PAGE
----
This thought crossed my mind today. It was jaywalking because it was not in the regular traffic pattern of my thoughts at the time. Rather than demanding the thought pay attention to my thinking pattern, I decided to go with it. I chased a rabbit. I'm a preacher, I can do that.

The word "consider" popped into my mind; I'm not sure why. Then I began to think about the times it is used in the Bible. Logos Bible software gave me hundreds of hits of the word in English. After a little clicking here and there I found that many Hebrew and Greek words are translated "consider" in our English Bibles.

Since I was chasing a rabbit and needed to get back to the task at hand I decided to just consider a few English.

Job 1:1 says, Then the Lord said to Satan, "Have you considered my servant Job?"

Luke 12:24, 27 say, "Consider the ravens" and "Consider how the lilies grow."

Acts 15 tells of the Jerusalem council considering the question of circumcision.

Consider this... Each of these passages calls us to consider someone or some object or some issue. What is common about them? Each invitation to consider is an invitation to learn something about God.

The story of Job is not about his success, loss, and regained success. God is the center of the story. When we consider Job we see how God impacts a person's character in both good and bad times. We see God at work with complete authority over all things. We see God having no equal. We see God being merciful and gracious. We see how God's ways and thoughts are so much different that the way we think. Considering Job teaches us so much about God.

Ravens and lilies are not simply parts of creation for which God cares and to which God tends. Ravens and lilies show us God's dominion over creation so we can be confident he has dominion over our lives and problems, too. Considering God's activity in the least of creation causes us to realize he will be actively involved caring and providing for us. We do not live in a world of Deism where God created but no longer attends to the world; God is ever-present and ever-active in our lives. Considering the ravens and lilies teaches us so much about God.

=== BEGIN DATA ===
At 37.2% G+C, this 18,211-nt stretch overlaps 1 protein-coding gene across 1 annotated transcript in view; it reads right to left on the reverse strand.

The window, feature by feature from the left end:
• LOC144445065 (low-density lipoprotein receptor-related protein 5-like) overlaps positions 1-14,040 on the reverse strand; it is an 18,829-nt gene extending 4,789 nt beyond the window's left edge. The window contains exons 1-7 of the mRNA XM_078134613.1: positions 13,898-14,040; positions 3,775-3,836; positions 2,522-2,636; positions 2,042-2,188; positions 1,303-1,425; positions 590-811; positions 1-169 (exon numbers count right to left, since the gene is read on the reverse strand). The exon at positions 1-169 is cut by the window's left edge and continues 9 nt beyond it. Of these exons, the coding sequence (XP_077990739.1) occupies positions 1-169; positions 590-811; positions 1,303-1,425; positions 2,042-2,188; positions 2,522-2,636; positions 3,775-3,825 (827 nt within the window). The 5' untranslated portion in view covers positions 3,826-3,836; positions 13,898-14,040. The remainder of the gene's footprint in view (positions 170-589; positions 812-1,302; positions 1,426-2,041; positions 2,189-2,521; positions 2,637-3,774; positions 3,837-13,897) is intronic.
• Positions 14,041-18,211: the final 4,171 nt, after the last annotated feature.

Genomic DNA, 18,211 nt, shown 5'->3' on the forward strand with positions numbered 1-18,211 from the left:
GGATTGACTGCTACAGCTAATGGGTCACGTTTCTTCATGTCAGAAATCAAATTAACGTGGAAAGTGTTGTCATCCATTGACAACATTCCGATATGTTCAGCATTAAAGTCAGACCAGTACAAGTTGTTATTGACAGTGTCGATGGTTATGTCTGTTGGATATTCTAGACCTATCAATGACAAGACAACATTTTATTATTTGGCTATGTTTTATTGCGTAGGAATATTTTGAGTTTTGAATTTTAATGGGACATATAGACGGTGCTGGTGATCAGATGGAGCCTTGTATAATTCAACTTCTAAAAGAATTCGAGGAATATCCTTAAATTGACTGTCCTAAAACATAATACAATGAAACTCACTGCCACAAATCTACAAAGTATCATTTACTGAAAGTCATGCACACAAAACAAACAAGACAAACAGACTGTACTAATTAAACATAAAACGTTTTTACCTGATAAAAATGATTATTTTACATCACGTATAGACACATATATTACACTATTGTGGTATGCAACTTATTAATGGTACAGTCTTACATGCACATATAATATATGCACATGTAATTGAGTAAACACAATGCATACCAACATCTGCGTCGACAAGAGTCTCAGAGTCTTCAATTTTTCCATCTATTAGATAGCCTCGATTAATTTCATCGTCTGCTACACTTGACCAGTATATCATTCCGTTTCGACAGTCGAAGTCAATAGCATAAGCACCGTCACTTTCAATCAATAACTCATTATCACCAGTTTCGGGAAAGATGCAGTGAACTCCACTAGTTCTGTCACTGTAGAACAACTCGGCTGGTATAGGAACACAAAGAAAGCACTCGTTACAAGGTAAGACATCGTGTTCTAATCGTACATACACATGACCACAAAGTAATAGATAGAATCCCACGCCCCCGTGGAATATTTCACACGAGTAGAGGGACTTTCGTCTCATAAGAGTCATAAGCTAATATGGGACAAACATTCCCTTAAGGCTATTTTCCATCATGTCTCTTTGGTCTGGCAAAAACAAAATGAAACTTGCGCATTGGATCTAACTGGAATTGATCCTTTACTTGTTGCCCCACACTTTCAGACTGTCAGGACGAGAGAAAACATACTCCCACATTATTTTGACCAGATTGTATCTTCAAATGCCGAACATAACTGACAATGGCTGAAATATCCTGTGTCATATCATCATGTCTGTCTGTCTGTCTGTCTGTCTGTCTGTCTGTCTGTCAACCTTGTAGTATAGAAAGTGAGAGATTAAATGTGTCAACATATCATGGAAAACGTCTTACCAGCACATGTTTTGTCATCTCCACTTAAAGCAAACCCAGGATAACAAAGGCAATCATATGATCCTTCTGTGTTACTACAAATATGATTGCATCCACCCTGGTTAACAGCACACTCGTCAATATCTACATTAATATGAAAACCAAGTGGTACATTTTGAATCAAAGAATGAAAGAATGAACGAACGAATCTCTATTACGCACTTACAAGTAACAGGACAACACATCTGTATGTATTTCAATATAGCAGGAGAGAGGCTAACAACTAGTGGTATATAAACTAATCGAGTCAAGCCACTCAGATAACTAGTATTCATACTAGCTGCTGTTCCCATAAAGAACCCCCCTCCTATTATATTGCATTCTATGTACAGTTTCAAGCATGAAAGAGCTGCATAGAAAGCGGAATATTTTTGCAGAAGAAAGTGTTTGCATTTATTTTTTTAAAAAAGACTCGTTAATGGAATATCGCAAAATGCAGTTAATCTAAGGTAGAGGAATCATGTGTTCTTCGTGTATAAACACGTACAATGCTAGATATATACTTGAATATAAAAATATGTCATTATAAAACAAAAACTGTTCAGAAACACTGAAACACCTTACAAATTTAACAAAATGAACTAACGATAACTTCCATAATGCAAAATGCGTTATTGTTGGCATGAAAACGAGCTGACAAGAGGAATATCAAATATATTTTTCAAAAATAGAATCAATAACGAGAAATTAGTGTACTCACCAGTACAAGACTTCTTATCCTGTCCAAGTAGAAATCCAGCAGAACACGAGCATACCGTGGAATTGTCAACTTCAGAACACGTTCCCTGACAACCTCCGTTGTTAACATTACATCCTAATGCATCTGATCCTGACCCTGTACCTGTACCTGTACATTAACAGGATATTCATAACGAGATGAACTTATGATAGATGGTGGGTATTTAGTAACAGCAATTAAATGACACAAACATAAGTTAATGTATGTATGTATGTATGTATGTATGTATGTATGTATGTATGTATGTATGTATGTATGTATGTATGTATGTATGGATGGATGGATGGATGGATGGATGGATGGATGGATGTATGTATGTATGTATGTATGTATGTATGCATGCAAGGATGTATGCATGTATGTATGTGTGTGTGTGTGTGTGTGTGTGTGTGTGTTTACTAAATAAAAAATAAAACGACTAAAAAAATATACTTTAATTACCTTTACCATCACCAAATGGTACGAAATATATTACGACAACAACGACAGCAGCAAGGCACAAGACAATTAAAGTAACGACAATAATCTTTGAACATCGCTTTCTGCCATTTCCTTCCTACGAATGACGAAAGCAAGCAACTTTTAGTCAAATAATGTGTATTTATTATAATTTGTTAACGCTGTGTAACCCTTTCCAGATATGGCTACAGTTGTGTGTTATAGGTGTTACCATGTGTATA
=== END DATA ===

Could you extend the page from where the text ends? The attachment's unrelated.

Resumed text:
The Jerusalem Council convened to discuss what it meant to be a Christian. Was Christianity an advanced stage of Judaism? If so, then circumcision must be part of the Christian experience. The council rightly determined that circumcision was not necessary to be a Christian. In other words, the trappings of religion may get in the way of truly knowing God. The circumcision given to Abraham's descendants was an act of obedience marking the people as God's chosen ones. Paul referred to the true faith-descendants of Abraham being marked by a changed heart, not a changed physique. The Jerusalem Council agreed that God is looking not on outward appearance but upon the heart. Considering how a Christian lives teaches us so much about God.

Consider this... God created you to be in a love relationship with him that brings honor to him as your worship him. Your sin stands in the way of that relationship but Jesus - God in the flesh - gave his own life as the penalty for your sin so that the relationship can be restored as God desires. Will you turn from your sin and toward God's purpose of relationship and praise? Will you follow him? Will you serve him? Will you consider following Jesus?

Monday, September 22, 2014

I Am a Champion!

I have the trophy to prove it. I am a champion golfer.